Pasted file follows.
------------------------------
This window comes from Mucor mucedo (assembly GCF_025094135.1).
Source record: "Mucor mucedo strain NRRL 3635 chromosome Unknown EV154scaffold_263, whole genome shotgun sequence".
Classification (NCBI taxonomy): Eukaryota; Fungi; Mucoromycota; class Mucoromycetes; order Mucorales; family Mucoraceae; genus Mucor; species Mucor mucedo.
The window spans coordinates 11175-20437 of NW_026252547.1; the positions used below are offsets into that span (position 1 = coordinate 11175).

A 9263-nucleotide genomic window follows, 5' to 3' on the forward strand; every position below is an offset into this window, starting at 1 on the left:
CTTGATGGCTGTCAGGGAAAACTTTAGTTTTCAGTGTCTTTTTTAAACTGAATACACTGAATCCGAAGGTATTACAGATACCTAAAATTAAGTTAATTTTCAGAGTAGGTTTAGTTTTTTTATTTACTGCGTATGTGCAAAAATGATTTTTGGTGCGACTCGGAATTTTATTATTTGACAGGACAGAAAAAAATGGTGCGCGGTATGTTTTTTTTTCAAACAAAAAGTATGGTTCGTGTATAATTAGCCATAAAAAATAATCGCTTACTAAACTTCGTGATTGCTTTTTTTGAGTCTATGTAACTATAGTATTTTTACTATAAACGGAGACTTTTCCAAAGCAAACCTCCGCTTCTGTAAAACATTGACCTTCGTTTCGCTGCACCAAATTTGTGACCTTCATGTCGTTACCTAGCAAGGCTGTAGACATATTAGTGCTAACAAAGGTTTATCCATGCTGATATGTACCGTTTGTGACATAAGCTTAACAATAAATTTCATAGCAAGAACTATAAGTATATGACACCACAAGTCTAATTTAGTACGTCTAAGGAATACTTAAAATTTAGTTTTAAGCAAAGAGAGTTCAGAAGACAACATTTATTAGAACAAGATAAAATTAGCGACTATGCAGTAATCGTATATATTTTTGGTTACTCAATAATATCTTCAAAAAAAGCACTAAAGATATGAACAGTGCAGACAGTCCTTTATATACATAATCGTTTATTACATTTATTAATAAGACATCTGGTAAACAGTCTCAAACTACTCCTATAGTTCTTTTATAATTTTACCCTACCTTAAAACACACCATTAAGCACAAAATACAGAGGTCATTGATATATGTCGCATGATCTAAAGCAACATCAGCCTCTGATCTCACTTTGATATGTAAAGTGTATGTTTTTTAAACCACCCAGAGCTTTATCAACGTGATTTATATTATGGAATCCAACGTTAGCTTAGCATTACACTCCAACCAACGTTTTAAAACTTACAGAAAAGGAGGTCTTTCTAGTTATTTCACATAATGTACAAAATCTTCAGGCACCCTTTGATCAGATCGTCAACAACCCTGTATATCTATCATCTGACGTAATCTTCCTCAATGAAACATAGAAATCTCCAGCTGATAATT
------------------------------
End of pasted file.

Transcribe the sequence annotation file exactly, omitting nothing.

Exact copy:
This window comes from Mucor mucedo (assembly GCF_025094135.1).
Source record: "Mucor mucedo strain NRRL 3635 chromosome Unknown EV154scaffold_263, whole genome shotgun sequence".
Classification (NCBI taxonomy): Eukaryota; Fungi; Mucoromycota; class Mucoromycetes; order Mucorales; family Mucoraceae; genus Mucor; species Mucor mucedo.
The window spans coordinates 11175-20437 of NW_026252547.1; the positions used below are offsets into that span (position 1 = coordinate 11175).

A 9263-nucleotide genomic window follows, 5' to 3' on the forward strand; every position below is an offset into this window, starting at 1 on the left:
CTTGATGGCTGTCAGGGAAAACTTTAGTTTTCAGTGTCTTTTTTAAACTGAATACACTGAATCCGAAGGTATTACAGATACCTAAAATTAAGTTAATTTTCAGAGTAGGTTTAGTTTTTTTATTTACTGCGTATGTGCAAAAATGATTTTTGGTGCGACTCGGAATTTTATTATTTGACAGGACAGAAAAAAATGGTGCGCGGTATGTTTTTTTTTCAAACAAAAAGTATGGTTCGTGTATAATTAGCCATAAAAAATAATCGCTTACTAAACTTCGTGATTGCTTTTTTTGAGTCTATGTAACTATAGTATTTTTACTATAAACGGAGACTTTTCCAAAGCAAACCTCCGCTTCTGTAAAACATTGACCTTCGTTTCGCTGCACCAAATTTGTGACCTTCATGTCGTTACCTAGCAAGGCTGTAGACATATTAGTGCTAACAAAGGTTTATCCATGCTGATATGTACCGTTTGTGACATAAGCTTAACAATAAATTTCATAGCAAGAACTATAAGTATATGACACCACAAGTCTAATTTAGTACGTCTAAGGAATACTTAAAATTTAGTTTTAAGCAAAGAGAGTTCAGAAGACAACATTTATTAGAACAAGATAAAATTAGCGACTATGCAGTAATCGTATATATTTTTGGTTACTCAATAATATCTTCAAAAAAAGCACTAAAGATATGAACAGTGCAGACAGTCCTTTATATACATAATCGTTTATTACATTTATTAATAAGACATCTGGTAAACAGTCTCAAACTACTCCTATAGTTCTTTTATAATTTTACCCTACCTTAAAACACACCATTAAGCACAAAATACAGAGGTCATTGATATATGTCGCATGATCTAAAGCAACATCAGCCTCTGATCTCACTTTGATATGTAAAGTGTATGTTTTTTAAACCACCCAGAGCTTTATCAACGTGATTTATATTATGGAATCCAACGTTAGCTTAGCATTACACTCCAACCAACGTTTTAAAACTTACAGAAAAGGAGGTCTTTCTAGTTATTTCACATAATGTACAAAATCTTCAGGCACCCTTTGATCAGATCGTCAACAACCCTGTATATCTATCATCTGACGTAATCTTCCTCAATGAAACATAGAAATCTCCAGCTGATAATT